Coffee Agriculture Science Level: Enthusiast

What is a coffee bean? Why do the plants grow them?

The coffee bean is the seed of the coffee plant. This seed is contained in a nutrient rich fruit, the cotyledon, commonly referred to as a coffee cherry.

The caffeine contained in the bean and cherry act as a natural and quite effective defense mechanism against pests. Healthy plants produce abundant and healthy offspring (in the case of a plant, the fruit and seed). In order to produce the best possible coffee, the plant must be healthy enough to devote energy and nutrients to the reproductive process.

This is the goal of every farmer—optimally matching the seed, the environment, and the agricultural management to provide the nutrients and environment required by the plant. In turn, the plant is then able to dedicate nutrients and energy to the production of the seed and fruit of the next generation.

There is a direct relationship between how much energy the plant dedicates to this reproductive process and the quality and yield of coffee harvested.

The Seed: Two types of coffee plant species permeate the consumer coffee industry. Coffea arabica - lighter, smoother, more flavorful; and Coffea robusta - harsher, higher caffeine, higher crop yield, lower price. Rather than use the higher yield, lower priced Robusta type coffee commonly found in instant coffees and as filler in lower quality coffee blends. All SyH Coffee beans are Arabica. Arabica beans are superior in flavor and are the only coffee species that meets our strict quality requirements.

The table below shows the compositional differences between the two plant species.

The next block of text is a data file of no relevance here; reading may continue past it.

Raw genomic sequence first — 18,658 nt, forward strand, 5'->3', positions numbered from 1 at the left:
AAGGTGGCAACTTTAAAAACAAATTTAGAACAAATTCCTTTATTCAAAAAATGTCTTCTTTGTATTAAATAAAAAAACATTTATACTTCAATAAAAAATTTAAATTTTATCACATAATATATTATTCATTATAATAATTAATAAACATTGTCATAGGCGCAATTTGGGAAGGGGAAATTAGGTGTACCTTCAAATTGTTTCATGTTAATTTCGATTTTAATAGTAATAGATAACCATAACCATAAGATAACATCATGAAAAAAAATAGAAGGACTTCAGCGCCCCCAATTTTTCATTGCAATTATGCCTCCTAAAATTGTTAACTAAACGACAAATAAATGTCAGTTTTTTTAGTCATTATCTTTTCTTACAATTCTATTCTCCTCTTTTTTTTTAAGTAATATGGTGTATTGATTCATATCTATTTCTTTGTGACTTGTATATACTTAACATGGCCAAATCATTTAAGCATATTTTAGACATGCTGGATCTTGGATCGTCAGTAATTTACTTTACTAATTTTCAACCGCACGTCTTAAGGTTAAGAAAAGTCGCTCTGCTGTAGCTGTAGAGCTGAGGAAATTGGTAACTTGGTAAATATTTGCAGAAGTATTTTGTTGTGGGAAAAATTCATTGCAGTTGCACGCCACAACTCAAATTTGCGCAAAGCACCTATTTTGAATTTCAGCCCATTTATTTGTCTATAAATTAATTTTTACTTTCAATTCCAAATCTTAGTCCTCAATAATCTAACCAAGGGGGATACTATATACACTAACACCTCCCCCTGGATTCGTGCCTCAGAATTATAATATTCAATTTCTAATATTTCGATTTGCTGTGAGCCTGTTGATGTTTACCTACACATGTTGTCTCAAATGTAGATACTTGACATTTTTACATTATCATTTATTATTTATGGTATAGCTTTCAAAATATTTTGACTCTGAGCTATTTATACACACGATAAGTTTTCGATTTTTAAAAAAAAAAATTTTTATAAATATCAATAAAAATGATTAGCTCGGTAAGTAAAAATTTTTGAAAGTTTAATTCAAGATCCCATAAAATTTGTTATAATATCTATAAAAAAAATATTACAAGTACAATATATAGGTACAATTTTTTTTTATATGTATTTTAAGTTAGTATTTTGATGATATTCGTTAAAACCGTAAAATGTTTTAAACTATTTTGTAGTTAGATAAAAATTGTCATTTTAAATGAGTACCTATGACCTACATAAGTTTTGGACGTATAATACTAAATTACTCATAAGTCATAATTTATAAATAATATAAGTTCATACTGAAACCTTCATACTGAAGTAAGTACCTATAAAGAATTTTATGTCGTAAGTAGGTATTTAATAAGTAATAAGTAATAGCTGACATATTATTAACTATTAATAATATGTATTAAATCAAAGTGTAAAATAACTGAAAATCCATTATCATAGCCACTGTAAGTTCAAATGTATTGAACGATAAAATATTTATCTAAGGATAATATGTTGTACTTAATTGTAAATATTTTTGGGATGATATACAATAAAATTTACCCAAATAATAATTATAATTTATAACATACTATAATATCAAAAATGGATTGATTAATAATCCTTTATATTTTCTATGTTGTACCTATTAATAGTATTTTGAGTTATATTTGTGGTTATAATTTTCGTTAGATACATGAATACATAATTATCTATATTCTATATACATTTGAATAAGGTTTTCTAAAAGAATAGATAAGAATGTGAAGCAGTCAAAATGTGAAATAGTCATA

Based on data from Ky et al.

Within the species of Arabica coffee there are a multitude of cultivars, or cultivated strains. These cultivated strains are selectively bred for their crop quality, yields, resistance to diseases, resistance to pests, and water consumption in their specific growing region and environmental conditions.

Many small coffee farmers in developing countries select seeds from plants that have previously had the best yields with little or no consideration of soil nutrient capability, or blight resistance. The consequence is widespread crop death or soil exhaustion that can be devastating for subsistence level families, depending on the seasonal crop for their livelihood. SyH Coffee is proud to support local educational foundations that are teaching community farmers about sustainable agronomic strategies and risks.

All of this is to say that seed selection is important in growing sustainable high quality coffee.

Still want to learn more? Keep reading at Coffee Agriculture Science Level: Expert

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